Purpose: In penalized-likelihood Known Component Reconstruction (KCR), prior models of metal hardware are used to mitigate metal artifacts. We investigate the impact of scatter correction accuracy on the efficacy of KCR in orthopedic Cone-Beam CT (CBCT).
Funding Support, Disclosures, and Conflict of Interest: NIH grant R01 EB025470 Cone-beam CT, Scatter, Monte Carlo
Methods: An extremity CBCT system (1.3 magnification, 360 projections) operated at 120 kVp was simulated. The imaging phantom comprised of a water ellipsoid (12 by 10 mm) containing fat and bone inserts and an 4 mm diameter, 50 mm length Titanium screw. Adjacent to the screw, there were two trabecular regions-of-interest (ROIs) with BMD of 175 mg/ml and 100 mg/ml. Polyenergetic primary projections were obtained using ray-tracing, scatter was simulated with an accurate, low-noise Monte Carlo (MC) simulation with 10¹¹ photons. Prior to KCR, scatter estimates of varying fidelity were subtracted from the data: (i) projection-wise mean of the original MC simulation (mean correction), and (ii) fast MC-based corrections, involving noisy MC with low number of photons (10⁶ – 10¹⁰, corresponding to 25s-7h runtime per scan) followed by Gaussian denoising (standard deviation σ=5-40 mm). The KCR forward model incorporated a polyenergetic projection of the Ti screw pre-hardened to account for tissue attenuation.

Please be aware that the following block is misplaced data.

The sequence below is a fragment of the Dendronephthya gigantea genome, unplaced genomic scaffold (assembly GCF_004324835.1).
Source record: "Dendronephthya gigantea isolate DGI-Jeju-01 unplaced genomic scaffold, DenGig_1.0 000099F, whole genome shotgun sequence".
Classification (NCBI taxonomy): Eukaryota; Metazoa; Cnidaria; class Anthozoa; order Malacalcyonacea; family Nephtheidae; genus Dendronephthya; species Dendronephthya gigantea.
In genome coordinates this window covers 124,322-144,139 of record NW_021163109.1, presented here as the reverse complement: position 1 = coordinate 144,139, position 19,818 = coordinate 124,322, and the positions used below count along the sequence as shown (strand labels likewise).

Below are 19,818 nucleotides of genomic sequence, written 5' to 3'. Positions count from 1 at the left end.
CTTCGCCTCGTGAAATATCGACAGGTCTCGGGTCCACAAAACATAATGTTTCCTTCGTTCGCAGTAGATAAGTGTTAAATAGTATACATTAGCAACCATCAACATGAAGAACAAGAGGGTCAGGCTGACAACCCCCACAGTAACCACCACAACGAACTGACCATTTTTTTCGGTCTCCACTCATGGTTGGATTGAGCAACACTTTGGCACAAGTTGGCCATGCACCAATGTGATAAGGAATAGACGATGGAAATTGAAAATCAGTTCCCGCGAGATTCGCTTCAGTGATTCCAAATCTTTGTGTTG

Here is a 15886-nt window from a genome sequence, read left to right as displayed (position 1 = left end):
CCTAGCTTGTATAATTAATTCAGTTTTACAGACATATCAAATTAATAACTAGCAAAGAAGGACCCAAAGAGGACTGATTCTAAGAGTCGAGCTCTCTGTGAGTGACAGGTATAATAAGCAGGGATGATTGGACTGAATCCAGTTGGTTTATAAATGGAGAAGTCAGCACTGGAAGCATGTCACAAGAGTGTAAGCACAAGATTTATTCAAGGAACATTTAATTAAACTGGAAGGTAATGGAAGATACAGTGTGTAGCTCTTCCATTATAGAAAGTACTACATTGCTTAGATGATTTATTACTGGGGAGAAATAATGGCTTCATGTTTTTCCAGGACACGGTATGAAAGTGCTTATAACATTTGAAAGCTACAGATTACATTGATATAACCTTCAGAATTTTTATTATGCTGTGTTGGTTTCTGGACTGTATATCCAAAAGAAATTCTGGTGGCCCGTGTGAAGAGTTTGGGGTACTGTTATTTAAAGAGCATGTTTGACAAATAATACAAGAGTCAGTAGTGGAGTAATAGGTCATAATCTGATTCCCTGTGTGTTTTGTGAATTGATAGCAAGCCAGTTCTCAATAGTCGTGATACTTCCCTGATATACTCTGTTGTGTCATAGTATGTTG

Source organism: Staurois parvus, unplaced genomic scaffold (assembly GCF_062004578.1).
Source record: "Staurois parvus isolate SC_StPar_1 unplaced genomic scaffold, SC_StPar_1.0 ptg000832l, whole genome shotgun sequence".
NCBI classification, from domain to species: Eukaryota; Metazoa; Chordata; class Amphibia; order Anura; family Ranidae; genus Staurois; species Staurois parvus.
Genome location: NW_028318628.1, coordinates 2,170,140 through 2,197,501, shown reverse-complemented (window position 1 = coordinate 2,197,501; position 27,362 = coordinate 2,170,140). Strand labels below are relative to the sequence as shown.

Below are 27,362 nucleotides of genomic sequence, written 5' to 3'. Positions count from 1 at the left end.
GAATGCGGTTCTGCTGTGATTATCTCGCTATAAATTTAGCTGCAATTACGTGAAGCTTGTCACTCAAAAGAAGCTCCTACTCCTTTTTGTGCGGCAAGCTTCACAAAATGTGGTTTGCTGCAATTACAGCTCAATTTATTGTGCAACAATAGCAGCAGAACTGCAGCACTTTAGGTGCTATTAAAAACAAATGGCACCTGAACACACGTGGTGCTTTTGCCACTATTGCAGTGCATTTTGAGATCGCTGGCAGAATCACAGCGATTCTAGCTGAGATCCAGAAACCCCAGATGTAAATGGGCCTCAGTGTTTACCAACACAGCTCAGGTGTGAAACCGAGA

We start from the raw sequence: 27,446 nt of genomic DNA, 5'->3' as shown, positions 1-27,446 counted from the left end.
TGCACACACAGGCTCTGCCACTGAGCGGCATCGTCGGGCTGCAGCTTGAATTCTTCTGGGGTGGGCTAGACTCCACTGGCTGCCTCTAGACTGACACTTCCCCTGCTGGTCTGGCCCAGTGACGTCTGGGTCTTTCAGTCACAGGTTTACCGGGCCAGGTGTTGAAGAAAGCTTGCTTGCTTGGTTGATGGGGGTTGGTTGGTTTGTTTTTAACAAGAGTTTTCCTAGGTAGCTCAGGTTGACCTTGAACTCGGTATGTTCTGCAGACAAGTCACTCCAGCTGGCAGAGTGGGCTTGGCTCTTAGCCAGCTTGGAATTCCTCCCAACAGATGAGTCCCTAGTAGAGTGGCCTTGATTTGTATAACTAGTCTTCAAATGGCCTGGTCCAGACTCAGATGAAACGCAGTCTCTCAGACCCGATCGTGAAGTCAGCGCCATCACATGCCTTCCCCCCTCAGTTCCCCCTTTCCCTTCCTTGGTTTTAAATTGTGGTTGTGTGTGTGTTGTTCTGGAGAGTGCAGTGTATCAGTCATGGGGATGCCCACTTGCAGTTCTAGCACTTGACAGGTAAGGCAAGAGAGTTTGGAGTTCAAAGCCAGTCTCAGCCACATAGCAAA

Results: For KCR without scatter correction, the absolute BMD error with respect to a scatter-free reference was ~145 mg/ml for the 175 mg/ml ROI and 55 mg/ml for the 100 mg/ml ROI. With mean correction, the BMD accuracy was improved to 80 mg/ml for the 175 mg/ml ROI and 25 mg/ml for the 100 mg/ml ROI. Fast MC-based scatter correction reduced the BMD errors to <5 mg/mL across all evaluated photon track numbers and smoothing kernel sizes.
Conclusion: KCR is highly susceptible to scatter-induced artifacts. Fast MC (
Funding Support, Disclosures, and Conflict of Interest: NIH grant R01 EB025470
Cone-beam CT, Scatter, Monte Carlo